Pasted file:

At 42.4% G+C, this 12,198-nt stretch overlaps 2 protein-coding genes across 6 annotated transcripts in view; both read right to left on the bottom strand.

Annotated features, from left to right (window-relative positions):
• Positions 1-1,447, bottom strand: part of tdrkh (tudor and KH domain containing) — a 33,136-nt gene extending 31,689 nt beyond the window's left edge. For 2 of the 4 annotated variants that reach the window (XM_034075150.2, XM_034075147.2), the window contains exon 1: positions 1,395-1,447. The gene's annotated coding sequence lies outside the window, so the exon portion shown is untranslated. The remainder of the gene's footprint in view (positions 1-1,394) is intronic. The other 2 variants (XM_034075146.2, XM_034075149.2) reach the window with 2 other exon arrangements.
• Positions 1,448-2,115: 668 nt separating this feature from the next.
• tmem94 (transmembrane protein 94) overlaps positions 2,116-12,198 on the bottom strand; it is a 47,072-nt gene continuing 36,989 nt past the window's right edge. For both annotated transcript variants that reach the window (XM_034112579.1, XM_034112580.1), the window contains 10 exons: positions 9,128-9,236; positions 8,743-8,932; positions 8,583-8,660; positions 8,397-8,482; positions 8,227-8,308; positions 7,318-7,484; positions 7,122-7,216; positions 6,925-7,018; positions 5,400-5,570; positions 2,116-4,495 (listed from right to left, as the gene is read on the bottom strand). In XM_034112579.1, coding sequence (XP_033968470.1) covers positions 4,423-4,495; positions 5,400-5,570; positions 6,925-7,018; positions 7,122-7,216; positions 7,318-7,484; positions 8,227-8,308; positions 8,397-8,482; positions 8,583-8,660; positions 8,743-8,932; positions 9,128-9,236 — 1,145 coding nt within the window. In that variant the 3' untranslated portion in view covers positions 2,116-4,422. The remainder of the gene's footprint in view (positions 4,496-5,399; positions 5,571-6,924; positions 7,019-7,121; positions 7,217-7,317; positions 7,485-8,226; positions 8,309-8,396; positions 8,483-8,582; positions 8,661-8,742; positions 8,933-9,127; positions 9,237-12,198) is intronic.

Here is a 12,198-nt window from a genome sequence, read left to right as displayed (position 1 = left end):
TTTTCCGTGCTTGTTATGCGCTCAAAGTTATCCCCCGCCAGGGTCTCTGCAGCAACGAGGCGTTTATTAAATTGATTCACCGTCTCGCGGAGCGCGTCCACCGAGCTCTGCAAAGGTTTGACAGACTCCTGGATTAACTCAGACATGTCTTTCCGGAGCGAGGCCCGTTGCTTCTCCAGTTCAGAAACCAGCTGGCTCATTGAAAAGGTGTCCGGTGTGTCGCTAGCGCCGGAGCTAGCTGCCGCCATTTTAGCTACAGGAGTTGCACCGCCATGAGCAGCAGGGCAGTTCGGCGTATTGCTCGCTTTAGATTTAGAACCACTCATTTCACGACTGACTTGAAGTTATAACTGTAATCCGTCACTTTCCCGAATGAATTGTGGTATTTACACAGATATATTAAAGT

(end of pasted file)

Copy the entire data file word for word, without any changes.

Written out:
At 42.4% G+C, this 12,198-nt stretch overlaps 2 protein-coding genes across 6 annotated transcripts in view; both read right to left on the bottom strand.

Annotated features, from left to right (window-relative positions):
• Positions 1-1,447, bottom strand: part of tdrkh (tudor and KH domain containing) — a 33,136-nt gene extending 31,689 nt beyond the window's left edge. For 2 of the 4 annotated variants that reach the window (XM_034075150.2, XM_034075147.2), the window contains exon 1: positions 1,395-1,447. The gene's annotated coding sequence lies outside the window, so the exon portion shown is untranslated. The remainder of the gene's footprint in view (positions 1-1,394) is intronic. The other 2 variants (XM_034075146.2, XM_034075149.2) reach the window with 2 other exon arrangements.
• Positions 1,448-2,115: 668 nt separating this feature from the next.
• tmem94 (transmembrane protein 94) overlaps positions 2,116-12,198 on the bottom strand; it is a 47,072-nt gene continuing 36,989 nt past the window's right edge. For both annotated transcript variants that reach the window (XM_034112579.1, XM_034112580.1), the window contains 10 exons: positions 9,128-9,236; positions 8,743-8,932; positions 8,583-8,660; positions 8,397-8,482; positions 8,227-8,308; positions 7,318-7,484; positions 7,122-7,216; positions 6,925-7,018; positions 5,400-5,570; positions 2,116-4,495 (listed from right to left, as the gene is read on the bottom strand). In XM_034112579.1, coding sequence (XP_033968470.1) covers positions 4,423-4,495; positions 5,400-5,570; positions 6,925-7,018; positions 7,122-7,216; positions 7,318-7,484; positions 8,227-8,308; positions 8,397-8,482; positions 8,583-8,660; positions 8,743-8,932; positions 9,128-9,236 — 1,145 coding nt within the window. In that variant the 3' untranslated portion in view covers positions 2,116-4,422. The remainder of the gene's footprint in view (positions 4,496-5,399; positions 5,571-6,924; positions 7,019-7,121; positions 7,217-7,317; positions 7,485-8,226; positions 8,309-8,396; positions 8,483-8,582; positions 8,661-8,742; positions 8,933-9,127; positions 9,237-12,198) is intronic.

Here is a 12,198-nt window from a genome sequence, read left to right as displayed (position 1 = left end):
TTTTCCGTGCTTGTTATGCGCTCAAAGTTATCCCCCGCCAGGGTCTCTGCAGCAACGAGGCGTTTATTAAATTGATTCACCGTCTCGCGGAGCGCGTCCACCGAGCTCTGCAAAGGTTTGACAGACTCCTGGATTAACTCAGACATGTCTTTCCGGAGCGAGGCCCGTTGCTTCTCCAGTTCAGAAACCAGCTGGCTCATTGAAAAGGTGTCCGGTGTGTCGCTAGCGCCGGAGCTAGCTGCCGCCATTTTAGCTACAGGAGTTGCACCGCCATGAGCAGCAGGGCAGTTCGGCGTATTGCTCGCTTTAGATTTAGAACCACTCATTTCACGACTGACTTGAAGTTATAACTGTAATCCGTCACTTTCCCGAATGAATTGTGGTATTTACACAGATATATTAAAGT